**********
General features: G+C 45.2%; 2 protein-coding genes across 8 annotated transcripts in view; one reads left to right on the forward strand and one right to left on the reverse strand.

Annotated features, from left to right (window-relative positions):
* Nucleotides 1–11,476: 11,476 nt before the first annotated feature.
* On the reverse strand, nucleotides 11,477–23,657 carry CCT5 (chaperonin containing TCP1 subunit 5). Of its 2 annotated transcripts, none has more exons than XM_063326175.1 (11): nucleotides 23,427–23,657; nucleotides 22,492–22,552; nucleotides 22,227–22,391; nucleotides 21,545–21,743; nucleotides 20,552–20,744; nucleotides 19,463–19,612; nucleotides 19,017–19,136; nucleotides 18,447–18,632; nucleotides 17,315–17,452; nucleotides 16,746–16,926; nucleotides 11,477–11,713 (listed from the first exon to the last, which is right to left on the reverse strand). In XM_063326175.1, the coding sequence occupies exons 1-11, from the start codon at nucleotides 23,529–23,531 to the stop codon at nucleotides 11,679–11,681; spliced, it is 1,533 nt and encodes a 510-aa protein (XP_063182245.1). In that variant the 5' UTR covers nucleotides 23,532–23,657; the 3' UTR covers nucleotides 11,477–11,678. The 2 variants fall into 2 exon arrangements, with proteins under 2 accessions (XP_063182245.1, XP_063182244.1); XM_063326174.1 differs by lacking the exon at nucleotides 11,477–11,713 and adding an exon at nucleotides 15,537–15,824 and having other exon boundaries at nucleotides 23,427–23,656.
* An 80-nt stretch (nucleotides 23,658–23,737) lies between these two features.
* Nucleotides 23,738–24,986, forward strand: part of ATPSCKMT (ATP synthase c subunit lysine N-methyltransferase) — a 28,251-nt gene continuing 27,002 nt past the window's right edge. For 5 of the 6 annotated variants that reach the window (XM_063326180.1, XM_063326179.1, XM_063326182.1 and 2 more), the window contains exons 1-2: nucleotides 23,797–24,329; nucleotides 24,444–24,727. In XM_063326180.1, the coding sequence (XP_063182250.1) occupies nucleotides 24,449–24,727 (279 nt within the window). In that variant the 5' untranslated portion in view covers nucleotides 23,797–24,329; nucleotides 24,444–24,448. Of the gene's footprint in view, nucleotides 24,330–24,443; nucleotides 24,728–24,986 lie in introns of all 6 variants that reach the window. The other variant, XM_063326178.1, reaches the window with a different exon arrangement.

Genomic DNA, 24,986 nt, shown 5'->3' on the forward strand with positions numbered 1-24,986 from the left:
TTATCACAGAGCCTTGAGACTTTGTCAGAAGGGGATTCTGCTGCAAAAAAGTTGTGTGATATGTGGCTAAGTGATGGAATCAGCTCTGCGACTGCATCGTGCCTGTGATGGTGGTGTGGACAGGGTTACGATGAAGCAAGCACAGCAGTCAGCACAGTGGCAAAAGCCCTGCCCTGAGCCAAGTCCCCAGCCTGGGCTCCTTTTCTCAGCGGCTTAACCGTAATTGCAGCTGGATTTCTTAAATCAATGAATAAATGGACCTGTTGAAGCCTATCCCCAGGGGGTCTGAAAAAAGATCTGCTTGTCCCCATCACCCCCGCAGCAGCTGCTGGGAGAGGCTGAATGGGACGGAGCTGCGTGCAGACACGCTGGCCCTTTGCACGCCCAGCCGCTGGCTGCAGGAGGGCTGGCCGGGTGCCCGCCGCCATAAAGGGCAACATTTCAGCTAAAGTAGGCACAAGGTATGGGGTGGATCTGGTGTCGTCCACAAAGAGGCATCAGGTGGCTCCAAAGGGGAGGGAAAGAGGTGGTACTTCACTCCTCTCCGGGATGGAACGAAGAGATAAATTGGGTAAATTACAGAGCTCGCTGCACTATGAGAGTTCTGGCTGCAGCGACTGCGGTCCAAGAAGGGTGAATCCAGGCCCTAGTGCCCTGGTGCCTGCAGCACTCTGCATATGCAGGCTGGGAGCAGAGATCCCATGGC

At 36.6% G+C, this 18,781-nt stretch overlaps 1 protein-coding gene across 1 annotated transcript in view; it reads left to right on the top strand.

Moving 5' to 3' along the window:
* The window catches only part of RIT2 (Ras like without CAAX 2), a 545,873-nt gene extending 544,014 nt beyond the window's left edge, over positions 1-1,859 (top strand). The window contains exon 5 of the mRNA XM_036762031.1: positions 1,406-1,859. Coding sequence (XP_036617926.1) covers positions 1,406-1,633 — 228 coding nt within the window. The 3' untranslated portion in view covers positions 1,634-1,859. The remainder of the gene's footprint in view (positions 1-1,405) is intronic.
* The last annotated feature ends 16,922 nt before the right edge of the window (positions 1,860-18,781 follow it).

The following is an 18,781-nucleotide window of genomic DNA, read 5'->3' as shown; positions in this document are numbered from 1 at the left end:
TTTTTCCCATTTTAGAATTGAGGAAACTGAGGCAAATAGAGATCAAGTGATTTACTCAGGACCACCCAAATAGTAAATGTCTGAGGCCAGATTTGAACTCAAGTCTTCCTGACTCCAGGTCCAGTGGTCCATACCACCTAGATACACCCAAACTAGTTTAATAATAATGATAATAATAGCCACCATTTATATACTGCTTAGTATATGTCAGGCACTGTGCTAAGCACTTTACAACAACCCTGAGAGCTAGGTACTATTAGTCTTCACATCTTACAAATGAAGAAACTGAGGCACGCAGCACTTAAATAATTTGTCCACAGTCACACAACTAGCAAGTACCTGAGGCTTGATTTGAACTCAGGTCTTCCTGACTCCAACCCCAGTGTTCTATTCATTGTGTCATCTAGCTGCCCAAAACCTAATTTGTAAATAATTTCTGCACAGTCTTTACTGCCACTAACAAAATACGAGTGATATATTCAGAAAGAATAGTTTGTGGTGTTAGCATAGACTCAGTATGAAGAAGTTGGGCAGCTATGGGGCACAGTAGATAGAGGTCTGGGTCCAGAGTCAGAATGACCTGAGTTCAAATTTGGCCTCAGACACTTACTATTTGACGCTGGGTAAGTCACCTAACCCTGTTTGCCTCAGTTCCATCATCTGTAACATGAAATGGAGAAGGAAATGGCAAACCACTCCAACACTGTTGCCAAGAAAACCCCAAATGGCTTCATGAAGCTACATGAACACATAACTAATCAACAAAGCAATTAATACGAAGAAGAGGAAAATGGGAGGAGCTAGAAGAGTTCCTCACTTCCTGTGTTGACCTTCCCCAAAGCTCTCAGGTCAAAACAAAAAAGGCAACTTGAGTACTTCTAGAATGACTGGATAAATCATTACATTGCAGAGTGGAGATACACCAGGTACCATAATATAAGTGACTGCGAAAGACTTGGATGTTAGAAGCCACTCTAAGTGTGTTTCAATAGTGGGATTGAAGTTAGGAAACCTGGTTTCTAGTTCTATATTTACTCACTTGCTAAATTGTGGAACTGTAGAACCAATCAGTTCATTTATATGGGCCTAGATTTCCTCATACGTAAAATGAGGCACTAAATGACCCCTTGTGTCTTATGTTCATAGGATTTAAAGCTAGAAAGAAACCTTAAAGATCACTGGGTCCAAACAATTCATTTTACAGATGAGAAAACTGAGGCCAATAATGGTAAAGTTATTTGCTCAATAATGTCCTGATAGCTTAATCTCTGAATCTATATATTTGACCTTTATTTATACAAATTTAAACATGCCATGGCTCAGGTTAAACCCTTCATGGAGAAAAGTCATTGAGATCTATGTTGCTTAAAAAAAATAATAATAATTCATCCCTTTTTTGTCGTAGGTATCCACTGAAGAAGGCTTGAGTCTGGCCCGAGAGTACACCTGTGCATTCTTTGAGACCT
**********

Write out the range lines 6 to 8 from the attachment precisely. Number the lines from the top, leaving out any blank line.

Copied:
* Nucleotides 23,738–24,986, forward strand: part of ATPSCKMT (ATP synthase c subunit lysine N-methyltransferase) — a 28,251-nt gene continuing 27,002 nt past the window's right edge. For 5 of the 6 annotated variants that reach the window (XM_063326180.1, XM_063326179.1, XM_063326182.1 and 2 more), the window contains exons 1-2: nucleotides 23,797–24,329; nucleotides 24,444–24,727. In XM_063326180.1, the coding sequence (XP_063182250.1) occupies nucleotides 24,449–24,727 (279 nt within the window). In that variant the 5' untranslated portion in view covers nucleotides 23,797–24,329; nucleotides 24,444–24,448. Of the gene's footprint in view, nucleotides 24,330–24,443; nucleotides 24,728–24,986 lie in introns of all 6 variants that reach the window. The other variant, XM_063326178.1, reaches the window with a different exon arrangement.

Genomic DNA, 24,986 nt, shown 5'->3' on the forward strand with positions numbered 1-24,986 from the left:
TTATCACAGAGCCTTGAGACTTTGTCAGAAGGGGATTCTGCTGCAAAAAAGTTGTGTGATATGTGGCTAAGTGATGGAATCAGCTCTGCGACTGCATCGTGCCTGTGATGGTGGTGTGGACAGGGTTACGATGAAGCAAGCACAGCAGTCAGCACAGTGGCAAAAGCCCTGCCCTGAGCCAAGTCCCCAGCCTGGGCTCCTTTTCTCAGCGGCTTAACCGTAATTGCAGCTGGATTTCTTAAATCAATGAATAAATGGACCTGTTGAAGCCTATCCCCAGGGGGTCTGAAAAAAGATCTGCTTGTCCCCATCACCCCCGCAGCAGCTGCTGGGAGAGGCTGAATGGGACGGAGCTGCGTGCAGACACGCTGGCCCTTTGCACGCCCAGCCGCTGGCTGCAGGAGGGCTGGCCGGGTGCCCGCCGCCATAAAGGGCAACATTTCAGCTAAAGTAGGCACAAGGTATGGGGTGGATCTGGTGTCGTCCACAAAGAGGCATCAGGTGGCTCCAAAGGGGAGGGAAAGAGGTGGTACTTCACTCCTCTCCGGGATGGAACGAAGAGATAAATTGGGTAAATTACAGAGCTCGCTGCACTATGAGAGTTCTGGCTGCAGCGACTGCGGTCCAAGAAGGGTGAATCCAGGCCCTAGTGCCCTGGTGCCTGCAGCACTCTGCATATGCAGGCTGGGAGCAGAGATCCCATGGC